This book is wonderful, pretty near perfect. The use of mythology is, of course, right up my alley, but that alone wouldn’t have sold it. Anansi Boys is also clever and hilarious. The narration was a joy to read, and the characters were entrancing.

I was really blown away!

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A Walk in the Woods by Bill Bryson

Read: 4 April, 2013

Upon moving into a new home, Bryson discovered that he was living near an entrance to the Appalachian Trail. With far less consideration and forethought than would have been ideal, he decides to hike it’s length with Stephen Katz – a man he hadn’t seen in years and whom he couldn’t really stand.

I come from a hiking family, but have personally always been somewhat sedentary. So Bryson’s account of being an outsider, then briefly something of an insider, then once more an outsider resonated for me. In particular, where Bryson describes looking on as the more experienced hikers easily tackle obstacles that seem to him to be insurmountable (or at least extremely difficult).

Bryson uses his journey to talk about the history of both the trail and the environment surrounding it, including the rather depressing story of what we’ve done (and continue to do) to the plants and animals that once populated the areas the trail crosses.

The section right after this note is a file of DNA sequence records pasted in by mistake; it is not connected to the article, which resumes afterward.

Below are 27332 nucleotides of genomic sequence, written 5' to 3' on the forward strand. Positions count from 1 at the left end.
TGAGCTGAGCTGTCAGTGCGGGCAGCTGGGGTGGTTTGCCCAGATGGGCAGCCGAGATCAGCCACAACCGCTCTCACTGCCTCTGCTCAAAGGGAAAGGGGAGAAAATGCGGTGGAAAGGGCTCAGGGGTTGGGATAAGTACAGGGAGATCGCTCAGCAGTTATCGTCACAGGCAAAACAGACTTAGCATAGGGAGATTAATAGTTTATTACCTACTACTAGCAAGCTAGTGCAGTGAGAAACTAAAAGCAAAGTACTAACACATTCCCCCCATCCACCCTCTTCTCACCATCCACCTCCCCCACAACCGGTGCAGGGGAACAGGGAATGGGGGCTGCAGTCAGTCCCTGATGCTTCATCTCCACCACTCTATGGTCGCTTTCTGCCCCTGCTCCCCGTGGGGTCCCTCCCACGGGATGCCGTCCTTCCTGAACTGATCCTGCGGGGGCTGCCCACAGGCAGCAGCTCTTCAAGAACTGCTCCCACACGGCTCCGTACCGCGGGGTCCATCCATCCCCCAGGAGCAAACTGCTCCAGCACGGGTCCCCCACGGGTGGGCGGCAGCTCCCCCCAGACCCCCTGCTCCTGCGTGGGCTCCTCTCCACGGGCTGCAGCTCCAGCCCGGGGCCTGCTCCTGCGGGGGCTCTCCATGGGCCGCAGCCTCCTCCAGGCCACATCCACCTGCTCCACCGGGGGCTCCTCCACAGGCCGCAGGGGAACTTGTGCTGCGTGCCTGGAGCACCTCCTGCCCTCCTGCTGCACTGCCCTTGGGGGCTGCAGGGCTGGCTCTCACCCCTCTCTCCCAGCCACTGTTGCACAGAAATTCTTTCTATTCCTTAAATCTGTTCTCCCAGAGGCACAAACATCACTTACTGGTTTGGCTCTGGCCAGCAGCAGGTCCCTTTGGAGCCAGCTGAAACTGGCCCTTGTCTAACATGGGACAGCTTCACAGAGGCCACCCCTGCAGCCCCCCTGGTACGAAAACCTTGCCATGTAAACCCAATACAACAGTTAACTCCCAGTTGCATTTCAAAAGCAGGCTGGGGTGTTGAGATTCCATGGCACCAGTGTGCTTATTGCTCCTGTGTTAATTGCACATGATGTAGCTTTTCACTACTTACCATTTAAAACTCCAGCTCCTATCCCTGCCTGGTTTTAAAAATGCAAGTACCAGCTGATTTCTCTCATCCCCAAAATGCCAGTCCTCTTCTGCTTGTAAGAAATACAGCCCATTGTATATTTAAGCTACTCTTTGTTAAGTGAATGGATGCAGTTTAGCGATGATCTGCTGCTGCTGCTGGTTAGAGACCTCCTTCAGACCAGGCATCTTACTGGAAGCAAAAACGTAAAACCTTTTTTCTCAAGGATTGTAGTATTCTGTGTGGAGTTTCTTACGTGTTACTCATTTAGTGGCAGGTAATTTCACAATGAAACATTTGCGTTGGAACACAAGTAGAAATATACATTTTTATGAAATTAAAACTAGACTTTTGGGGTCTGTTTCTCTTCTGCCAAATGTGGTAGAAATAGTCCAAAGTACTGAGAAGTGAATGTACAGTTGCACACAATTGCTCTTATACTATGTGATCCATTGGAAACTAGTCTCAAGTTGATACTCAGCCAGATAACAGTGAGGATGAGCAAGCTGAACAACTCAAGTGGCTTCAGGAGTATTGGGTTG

The story is hilarious – laugh-out-loud funny, which my son found disconcerting as he was trying to nap. Bryson uses a lovely dry humour that keeps the story interesting and lively.

Bryson is rather a jerk and is very judgemental of the people he meets, but he does it in a way that gives the people a sort of secret depth, and an opportunity to introduce some side issues such as Katz’s battle with alcoholism.

It was a lovely little read that left me inspired to do a bit more walking of my own. I definitely recommend it to any ‘weekend hikers,’ or people with a history of biting off rather more than they can chew.

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The Last Testament by David Javerbaum

Read: 18 March, 2013

This is an extended, 364-page joke in which God has been convinced by his publisher to write a new testament, his first since the Quran, in which he finally answers all those questions people have been asking about Him and His work. 

Despite really being a single joke wrought out into a full length novel, The Last Testament did mostly hold my interest. It was very funny, funny enough to have me laughing out loud in several places, even if many of the jokes have been done before (“Actually, it really was Adam and Steve…”).